A new report issued by condo research firm Urbanation suggests that Toronto’s booming condo market is more renter friendly due to this year’s influx of completed condos. Although the number of units rented in the GTA grew by 11 per cent (to 4,938 units) in Q1-2015, total listings increased by 21 per cent, with leases-to-listings declining to 64 per cent from 70 per cent a year ago.
“The condo rental market has become more competitive on the supply side in an effort to keep vacancies low,” says Shaun Hildebrand, Urbanation’s senior vice president. “Record levels of rental demand are helping to keep overall rents stable and market conditions balanced, although some moderate downward adjustments to rents have been noted in a few key areas of high supply growth.”
Monthly average rent levels for condo units have also declined, a fact the report attributes to shrinking unit sizes. On average, rent is 1.8 per cent lower than last year, reflecting the diminished square footage. (The size of average rented condos fell 22 square feet to 756 square feet compared to a year ago.)
Other factors influencing slow growth in rents
Though competition from other condominiums is cited in the report as the primary cause for the slow growth in rents, Hildebrand says that population growth among people in their 20s and 30s and the emergence of new purpose-built rental apartments are also key factors.
“The industry is starting to partially recalibrate and pay more attention to purpose-built,” Hildebrand says. “We’re seeing that it makes more sense to build rental as the demand has longevity. With the reported vacancy rates being low and rents still being high compared to a few years ago, builders are confident that their units are going to be absorbed quickly and that demand will remain strong.”
Adding to the need for more rental units is the need for larger apartments. Hildebrand notes that there is currently a lack of two-bedroom offerings, and as such, waiting lists are common for larger abodes.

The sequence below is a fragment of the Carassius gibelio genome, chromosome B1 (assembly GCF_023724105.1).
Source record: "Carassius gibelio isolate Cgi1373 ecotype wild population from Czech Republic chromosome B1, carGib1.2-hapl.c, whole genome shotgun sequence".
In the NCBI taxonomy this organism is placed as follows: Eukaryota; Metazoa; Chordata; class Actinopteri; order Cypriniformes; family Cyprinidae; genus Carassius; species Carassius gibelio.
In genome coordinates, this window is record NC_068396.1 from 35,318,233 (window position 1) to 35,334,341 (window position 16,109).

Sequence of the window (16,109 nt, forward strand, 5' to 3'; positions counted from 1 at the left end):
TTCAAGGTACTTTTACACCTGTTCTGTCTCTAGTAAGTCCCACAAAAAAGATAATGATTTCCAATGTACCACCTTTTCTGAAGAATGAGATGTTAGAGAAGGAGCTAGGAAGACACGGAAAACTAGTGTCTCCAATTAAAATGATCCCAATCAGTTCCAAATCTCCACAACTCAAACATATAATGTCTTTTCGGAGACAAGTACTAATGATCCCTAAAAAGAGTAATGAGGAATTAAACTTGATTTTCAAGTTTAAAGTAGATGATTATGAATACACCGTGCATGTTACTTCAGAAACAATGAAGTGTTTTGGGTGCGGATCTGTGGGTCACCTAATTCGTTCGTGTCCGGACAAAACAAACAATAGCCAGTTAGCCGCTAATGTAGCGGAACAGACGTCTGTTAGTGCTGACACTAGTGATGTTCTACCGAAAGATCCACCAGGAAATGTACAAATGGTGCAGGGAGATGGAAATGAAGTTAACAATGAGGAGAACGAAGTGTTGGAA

“Condominiums typically cater to single, young professionals,” he says. “But larger units—suitable for couples, empty-nesters and young families wishing to remain downtown—are what’s really needed.”
In addition, it’s becoming increasingly less affordable to purchase in the city, leading to a whole segment of society that is choosing to rent for longer. “New purpose-built apartment buildings can fill a gap by supplying larger units while achieving a premium for being professionally managed with just one central management system,” he says. “It gives tenants a sense of security knowing that their unit owner isn’t going to go and sell it on them.”
Surveying the purpose-built rental scene
Though typically focused on the condo market, Urbanation saw the need for more data on the purpose-built rental sector and undertook an extensive survey of each rental project completed since 2005. With numbers totaling 34 buildings and 6,723 units, findings included that the average index rent across the market sample was $2.38 per square foot—rent virtually identical to the condo rental market despite the slightly larger unit sizes of 800 square feet.
In terms of new developments, the survey tracked eight buildings totaling 2,458 units—all currently under construction and set for completion by the end of next year. It also looked at 37 buildings with a total of 9,207 units proposed for development. Though not an exhaustive list—other potential high-rise projects may go the rental route—these purpose-built rental developments already represent a growth of 75 per cent compared to the number of purpose-built units constructed in the past 10 years.
With so many new apartments on the horizon, how will it affect the condo market? “Though there is some competition between condo and rental,” Hildebrand notes, “there isn’t a large inventory of new rental stock available yet, as most of these buildings won’t be finished until well after 2016. Given the recent boom in the condo market construction is starting to unwind and condo completions is set to decline after 2017, competition is going to become more limited.”
Erin Ruddy is the editor of Canadian Apartment Magazine